History: Enacted March 12, 1872; amended March 30, 1891, Stats. and Amdts. 1891, p. 167; March 28, 1895, Stats. and Amdts. 1895, p. 303; March 23, 1901, Stats, and Amdts. 1900-1, p. 601; March 19, 1907, Stats. and Amdts, 1907, p. 650, Kerr's Stats. and Amdts. 1906-7, p. 68; April 12, 1911, Stats, and Amdts. 1911, p. 893; June 14, 1913, Stats. and Amdts. 1913, p. 1169; April 28, 1915, Stats. and Amdts. 1915, p. 295; May 29, 1917, Stats, and Amdts. 1917, p. 1337. In effect July 28,
1917. $ 1197.
at said election shall have printed thereon
and at the end thereof" the proposition in FORM OF BALLOT-CONSTRUCTION OF
the alternative, it meant no more than to SECTION.
designate that it should take its place after 1, 2. "Distinguishing marks" (subd. 10).
the names of the candidates. It is equiva3. Instruction to voters (subd. 10).
lent to saying that it should take on the 4,5. Order of questions on ballot (subd. 3).
ballot the place provided for it by law.6. Proposition column (subd. 9).
City and County of San Francisco v. Jordan, 7, 8. Two officers for different terms (subd. 8).
168 Cal. 313, 143 Pac. 67. 1. “Distinguishing marks" (subd. 10), 6. Proposition column (subd. 9).-At an While section 1197 still provides for print election where many proposed laws and coning a direction on the ballot that "all dis stitutional amendments were voted upon the tinguishing marks or erasures are forbidden secretary of state in placing the proposition and make the ballot void," there is no pro involving the issue of bonds for San Franvision of substantive law anywhere in the cisco harbor at the end of all the proposicode to the effect that "a distinguishing tions submitted to the electors of the whole mark or erasure" does make the ballot state and before questions of purely municiFoid.-Sweetser v. Pacheco, 172 Cal. 137, 155 pal or local significance performed the duty Pac. 639.
imposed by this subdivision. —City and As to “distinguishing marks," see, also, County of San Francisco V. Jordan, 168 Cal. post, Pol. C. pt., $ 1211, pars. 5-12.
313, 143 Pac. 67. 2. The provision of section 1197 of the 7. Two officers for different terms Political Code, devoted to the matter of (subd. 8).—The provision of subdivision 8 is form of ballot, that "all marks except the not an enactment of substantive law.-Turcross are forbidden," and that "all distin- ner v. Wilson, 171 Cal. 600, 154 Pac. 2. guishing marks or erasures are forbidden 8. While it is permissible to hold such and make the ballot void," is not an enact elections at one time, the offices of the comment of substantive law at all, but a mere missioners sought to be recalled, because provision that certain cautions shall be of their different terms, are separate offices, given to the voter himself.-Sweetser v. and they should be so designated upon the Pacheco, 172 Cal. 137, 155 Pac. 639.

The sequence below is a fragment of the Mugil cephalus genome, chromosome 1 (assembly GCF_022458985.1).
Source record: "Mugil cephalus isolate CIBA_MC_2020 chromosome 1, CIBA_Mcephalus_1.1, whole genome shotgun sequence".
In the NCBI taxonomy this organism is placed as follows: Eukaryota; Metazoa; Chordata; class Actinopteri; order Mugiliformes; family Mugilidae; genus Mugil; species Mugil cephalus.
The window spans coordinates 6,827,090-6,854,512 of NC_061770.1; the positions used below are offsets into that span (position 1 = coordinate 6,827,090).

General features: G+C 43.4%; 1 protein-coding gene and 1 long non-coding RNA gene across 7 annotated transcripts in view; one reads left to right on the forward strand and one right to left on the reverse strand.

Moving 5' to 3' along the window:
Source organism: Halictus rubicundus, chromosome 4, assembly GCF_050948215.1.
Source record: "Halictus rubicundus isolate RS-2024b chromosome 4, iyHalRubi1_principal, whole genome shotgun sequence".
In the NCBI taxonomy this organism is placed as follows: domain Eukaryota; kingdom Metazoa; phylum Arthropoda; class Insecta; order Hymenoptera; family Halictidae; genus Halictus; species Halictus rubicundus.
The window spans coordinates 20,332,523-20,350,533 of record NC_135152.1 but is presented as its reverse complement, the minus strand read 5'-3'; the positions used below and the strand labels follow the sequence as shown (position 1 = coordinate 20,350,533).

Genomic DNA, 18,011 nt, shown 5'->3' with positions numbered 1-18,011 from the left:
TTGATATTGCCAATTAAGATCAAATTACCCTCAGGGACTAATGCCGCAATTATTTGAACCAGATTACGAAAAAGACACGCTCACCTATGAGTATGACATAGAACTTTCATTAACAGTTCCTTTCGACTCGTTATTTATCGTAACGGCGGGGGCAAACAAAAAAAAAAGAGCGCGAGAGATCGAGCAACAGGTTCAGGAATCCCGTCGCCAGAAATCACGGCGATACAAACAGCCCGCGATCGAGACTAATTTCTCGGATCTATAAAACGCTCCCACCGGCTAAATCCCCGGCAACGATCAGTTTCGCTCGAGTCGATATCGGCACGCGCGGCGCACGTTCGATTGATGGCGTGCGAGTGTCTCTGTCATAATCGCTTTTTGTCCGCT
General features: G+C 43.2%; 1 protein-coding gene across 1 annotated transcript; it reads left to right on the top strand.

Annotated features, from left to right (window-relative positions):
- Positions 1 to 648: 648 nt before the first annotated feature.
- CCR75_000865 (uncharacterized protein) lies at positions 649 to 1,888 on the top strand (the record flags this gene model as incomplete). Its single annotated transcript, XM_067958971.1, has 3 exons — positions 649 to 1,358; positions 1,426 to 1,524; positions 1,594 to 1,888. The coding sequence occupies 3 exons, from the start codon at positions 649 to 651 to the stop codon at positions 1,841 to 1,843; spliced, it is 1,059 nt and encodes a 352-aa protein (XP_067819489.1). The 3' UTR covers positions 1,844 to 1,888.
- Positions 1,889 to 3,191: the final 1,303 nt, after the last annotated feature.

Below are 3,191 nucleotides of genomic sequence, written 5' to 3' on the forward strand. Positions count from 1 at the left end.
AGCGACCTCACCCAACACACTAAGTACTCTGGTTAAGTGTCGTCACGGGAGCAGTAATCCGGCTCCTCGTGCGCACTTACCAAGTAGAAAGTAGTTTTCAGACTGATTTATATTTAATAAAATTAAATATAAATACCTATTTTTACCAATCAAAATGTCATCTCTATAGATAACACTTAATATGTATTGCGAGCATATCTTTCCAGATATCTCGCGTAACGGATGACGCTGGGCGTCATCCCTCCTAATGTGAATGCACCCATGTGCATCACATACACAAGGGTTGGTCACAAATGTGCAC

ballot, and the names of the candidates for 3. Instruction to voters (subd. 10).—The such offices against each of the incumbents provisions of subdivision 10 are not an en placed respectively in the proper places set actment of substantive law, but mere provi- apart on the ballot for that purpose.—Wilsions that certain cautions shall be given to son v. Blake, 169 Cal. 449, Ann, Cas. 1916D the voter.—Turner v. Wilson, 171 Cal. 600, 205, 147 Pac.' 129. 154 Pac. 2. 4. Order of questions on ballot (subd. 3).
8 1205 Questions of purely municipal or local sig
PREPARATION OF BALLOT. nificance are placed upon the ballot after
1-3. Statute mandatory. the names of all candidates and after the
4. Leadpencil cross not sufficient. submission of all questions calling for state
5. Stamped cross not essential when. wide determination.-City and County of San Francisco v, Jordan, 168 Cal. 313, 143 Pac. 67. 1. Statute mandatory.—Under the law as
5. Where a statute in terms provided it now is, and has been ever since the year that a certain bonding proposition should 1903, the only way in which a voter can be submitted at an election "and all ballots indicate his intent to vote for a particular candidate is by stamping a cross in, or at an inference by the trial court that the least partly in, the voting square, the pro- marking was designedly made by the voter visions of section 1205 of the Political Code for the purpose of identifying his ballot, the being mandatory in this regard. Any other ballot must not be rejected on the ground method is legally ineffectual to express an that it bears a distinguishing mark.-Turintent to vote for a particular candidate, ner v. Wilson, 171 Cal. 600, 154 Pac. 2. by reason of the express language of this 4. Decisions relative to unauthorized section providing how, and how only, the marks on a ballot rendered prior to the intent shall be indicated.—Sweetser v. Pa amendment of section 1211 in this regard checo, 172 Cal. 137, 155 Pac. 639.